Last week I attended a discussion about the disclosing medical errors to patients. The discussion was structured around an example case in which a patient was given the wrong medication but fortunately experienced no complications as a result. As with most hospital errors, this represented a failure at several steps of a complex process, with mistakes by multiple people/departments. When the nurse realized the error, the nurse asked a member of the medical team to write a prescription for the medication the patient actually received (i.e., a prescription for the error).
In high-reliability organizations such as healthcare, aviation, and law enforcement, trust is vital. Errors could cause deaths, so workers must carefully coordinate complex actions (e.g., airline travel). High-reliability organizations prevent catastrophic errors by fostering strong relationships, honesty, and trust. For this trust to develop, there must be psychological safety. When teams share a sense of psychological safety, they feel safe admitting errors, challenging others’ views, and engaging in other types of “interpersonal risk taking” (Edmondson, 1999). Psychological safety plays a role in whether providers disclose errors within the organization—to fellow team members, to other teams, and to administrative personnel.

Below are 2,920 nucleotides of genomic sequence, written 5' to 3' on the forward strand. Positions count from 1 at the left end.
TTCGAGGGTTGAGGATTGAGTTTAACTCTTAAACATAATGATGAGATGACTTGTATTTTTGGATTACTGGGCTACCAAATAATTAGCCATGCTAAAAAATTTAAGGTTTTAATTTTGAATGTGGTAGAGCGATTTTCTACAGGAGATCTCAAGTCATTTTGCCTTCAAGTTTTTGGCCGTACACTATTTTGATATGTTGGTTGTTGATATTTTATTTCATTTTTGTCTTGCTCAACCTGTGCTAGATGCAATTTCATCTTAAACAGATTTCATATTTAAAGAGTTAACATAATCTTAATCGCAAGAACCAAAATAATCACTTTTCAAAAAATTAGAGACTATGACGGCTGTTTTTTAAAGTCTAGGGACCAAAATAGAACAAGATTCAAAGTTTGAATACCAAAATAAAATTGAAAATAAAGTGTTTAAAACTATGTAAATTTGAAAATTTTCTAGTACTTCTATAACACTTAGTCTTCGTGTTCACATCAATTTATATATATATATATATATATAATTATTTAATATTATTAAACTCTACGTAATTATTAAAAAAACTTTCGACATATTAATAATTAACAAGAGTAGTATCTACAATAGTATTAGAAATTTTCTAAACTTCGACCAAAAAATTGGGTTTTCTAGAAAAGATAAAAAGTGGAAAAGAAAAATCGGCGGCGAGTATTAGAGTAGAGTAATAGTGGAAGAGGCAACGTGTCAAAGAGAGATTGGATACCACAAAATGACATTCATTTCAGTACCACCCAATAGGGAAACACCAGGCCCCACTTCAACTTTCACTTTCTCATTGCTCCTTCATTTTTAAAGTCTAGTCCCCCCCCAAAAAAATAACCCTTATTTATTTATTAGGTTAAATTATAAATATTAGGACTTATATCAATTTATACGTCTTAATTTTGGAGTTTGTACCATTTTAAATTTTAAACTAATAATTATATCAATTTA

But what about the patient? Read more